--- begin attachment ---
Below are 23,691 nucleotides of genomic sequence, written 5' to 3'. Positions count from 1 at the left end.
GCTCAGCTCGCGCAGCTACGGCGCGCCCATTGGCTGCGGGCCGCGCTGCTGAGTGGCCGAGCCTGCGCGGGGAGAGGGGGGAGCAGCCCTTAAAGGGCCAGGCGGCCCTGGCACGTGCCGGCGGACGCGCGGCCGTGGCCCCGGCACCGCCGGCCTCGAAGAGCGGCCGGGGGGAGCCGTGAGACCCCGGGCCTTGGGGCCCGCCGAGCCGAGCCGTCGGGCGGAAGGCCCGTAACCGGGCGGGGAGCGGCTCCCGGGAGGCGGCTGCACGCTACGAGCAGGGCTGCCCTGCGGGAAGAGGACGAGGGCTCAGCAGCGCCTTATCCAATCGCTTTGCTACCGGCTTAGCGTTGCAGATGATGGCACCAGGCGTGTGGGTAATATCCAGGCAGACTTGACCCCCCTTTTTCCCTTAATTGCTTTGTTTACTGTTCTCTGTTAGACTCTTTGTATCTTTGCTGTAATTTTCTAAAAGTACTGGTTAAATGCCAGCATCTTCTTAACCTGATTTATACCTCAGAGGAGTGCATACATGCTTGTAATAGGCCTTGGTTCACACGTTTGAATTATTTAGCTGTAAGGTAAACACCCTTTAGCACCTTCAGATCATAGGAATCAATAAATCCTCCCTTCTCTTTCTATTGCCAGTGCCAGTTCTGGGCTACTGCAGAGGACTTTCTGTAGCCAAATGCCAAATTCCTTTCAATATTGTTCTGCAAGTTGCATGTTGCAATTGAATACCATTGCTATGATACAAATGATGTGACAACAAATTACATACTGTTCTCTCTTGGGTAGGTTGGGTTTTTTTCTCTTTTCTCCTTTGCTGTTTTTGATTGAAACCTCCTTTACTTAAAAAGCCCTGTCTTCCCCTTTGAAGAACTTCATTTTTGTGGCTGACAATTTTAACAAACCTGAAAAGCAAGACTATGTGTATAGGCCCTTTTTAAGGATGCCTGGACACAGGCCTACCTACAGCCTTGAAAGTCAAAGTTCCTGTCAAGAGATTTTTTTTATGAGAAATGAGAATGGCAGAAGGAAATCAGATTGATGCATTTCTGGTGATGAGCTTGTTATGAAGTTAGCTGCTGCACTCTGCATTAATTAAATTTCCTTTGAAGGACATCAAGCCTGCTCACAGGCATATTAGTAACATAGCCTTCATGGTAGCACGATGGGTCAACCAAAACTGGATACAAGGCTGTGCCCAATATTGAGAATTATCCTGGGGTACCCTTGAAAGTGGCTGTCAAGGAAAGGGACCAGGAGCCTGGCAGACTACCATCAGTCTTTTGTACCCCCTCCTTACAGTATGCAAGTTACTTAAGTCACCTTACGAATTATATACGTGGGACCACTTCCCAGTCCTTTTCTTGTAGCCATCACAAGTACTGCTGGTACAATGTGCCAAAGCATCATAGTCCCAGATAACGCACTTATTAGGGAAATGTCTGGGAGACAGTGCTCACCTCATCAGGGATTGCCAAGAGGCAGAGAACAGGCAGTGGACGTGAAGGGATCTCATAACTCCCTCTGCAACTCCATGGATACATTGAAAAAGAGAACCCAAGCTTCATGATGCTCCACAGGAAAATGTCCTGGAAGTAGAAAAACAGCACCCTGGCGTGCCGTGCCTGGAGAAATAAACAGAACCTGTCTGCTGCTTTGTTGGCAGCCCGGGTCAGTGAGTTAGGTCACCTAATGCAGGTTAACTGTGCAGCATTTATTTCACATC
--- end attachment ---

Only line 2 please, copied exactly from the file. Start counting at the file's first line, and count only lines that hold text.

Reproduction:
GCTCAGCTCGCGCAGCTACGGCGCGCCCATTGGCTGCGGGCCGCGCTGCTGAGTGGCCGAGCCTGCGCGGGGAGAGGGGGGAGCAGCCCTTAAAGGGCCAGGCGGCCCTGGCACGTGCCGGCGGACGCGCGGCCGTGGCCCCGGCACCGCCGGCCTCGAAGAGCGGCCGGGGGGAGCCGTGAGACCCCGGGCCTTGGGGCCCGCCGAGCCGAGCCGTCGGGCGGAAGGCCCGTAACCGGGCGGGGAGCGGCTCCCGGGAGGCGGCTGCACGCTACGAGCAGGGCTGCCCTGCGGGAAGAGGACGAGGGCTCAGCAGCGCCTTATCCAATCGCTTTGCTACCGGCTTAGCGTTGCAGATGATGGCACCAGGCGTGTGGGTAATATCCAGGCAGACTTGACCCCCCTTTTTCCCTTAATTGCTTTGTTTACTGTTCTCTGTTAGACTCTTTGTATCTTTGCTGTAATTTTCTAAAAGTACTGGTTAAATGCCAGCATCTTCTTAACCTGATTTATACCTCAGAGGAGTGCATACATGCTTGTAATAGGCCTTGGTTCACACGTTTGAATTATTTAGCTGTAAGGTAAACACCCTTTAGCACCTTCAGATCATAGGAATCAATAAATCCTCCCTTCTCTTTCTATTGCCAGTGCCAGTTCTGGGCTACTGCAGAGGACTTTCTGTAGCCAAATGCCAAATTCCTTTCAATATTGTTCTGCAAGTTGCATGTTGCAATTGAATACCATTGCTATGATACAAATGATGTGACAACAAATTACATACTGTTCTCTCTTGGGTAGGTTGGGTTTTTTTCTCTTTTCTCCTTTGCTGTTTTTGATTGAAACCTCCTTTACTTAAAAAGCCCTGTCTTCCCCTTTGAAGAACTTCATTTTTGTGGCTGACAATTTTAACAAACCTGAAAAGCAAGACTATGTGTATAGGCCCTTTTTAAGGATGCCTGGACACAGGCCTACCTACAGCCTTGAAAGTCAAAGTTCCTGTCAAGAGATTTTTTTTATGAGAAATGAGAATGGCAGAAGGAAATCAGATTGATGCATTTCTGGTGATGAGCTTGTTATGAAGTTAGCTGCTGCACTCTGCATTAATTAAATTTCCTTTGAAGGACATCAAGCCTGCTCACAGGCATATTAGTAACATAGCCTTCATGGTAGCACGATGGGTCAACCAAAACTGGATACAAGGCTGTGCCCAATATTGAGAATTATCCTGGGGTACCCTTGAAAGTGGCTGTCAAGGAAAGGGACCAGGAGCCTGGCAGACTACCATCAGTCTTTTGTACCCCCTCCTTACAGTATGCAAGTTACTTAAGTCACCTTACGAATTATATACGTGGGACCACTTCCCAGTCCTTTTCTTGTAGCCATCACAAGTACTGCTGGTACAATGTGCCAAAGCATCATAGTCCCAGATAACGCACTTATTAGGGAAATGTCTGGGAGACAGTGCTCACCTCATCAGGGATTGCCAAGAGGCAGAGAACAGGCAGTGGACGTGAAGGGATCTCATAACTCCCTCTGCAACTCCATGGATACATTGAAAAAGAGAACCCAAGCTTCATGATGCTCCACAGGAAAATGTCCTGGAAGTAGAAAAACAGCACCCTGGCGTGCCGTGCCTGGAGAAATAAACAGAACCTGTCTGCTGCTTTGTTGGCAGCCCGGGTCAGTGAGTTAGGTCACCTAATGCAGGTTAACTGTGCAGCATTTATTTCACATC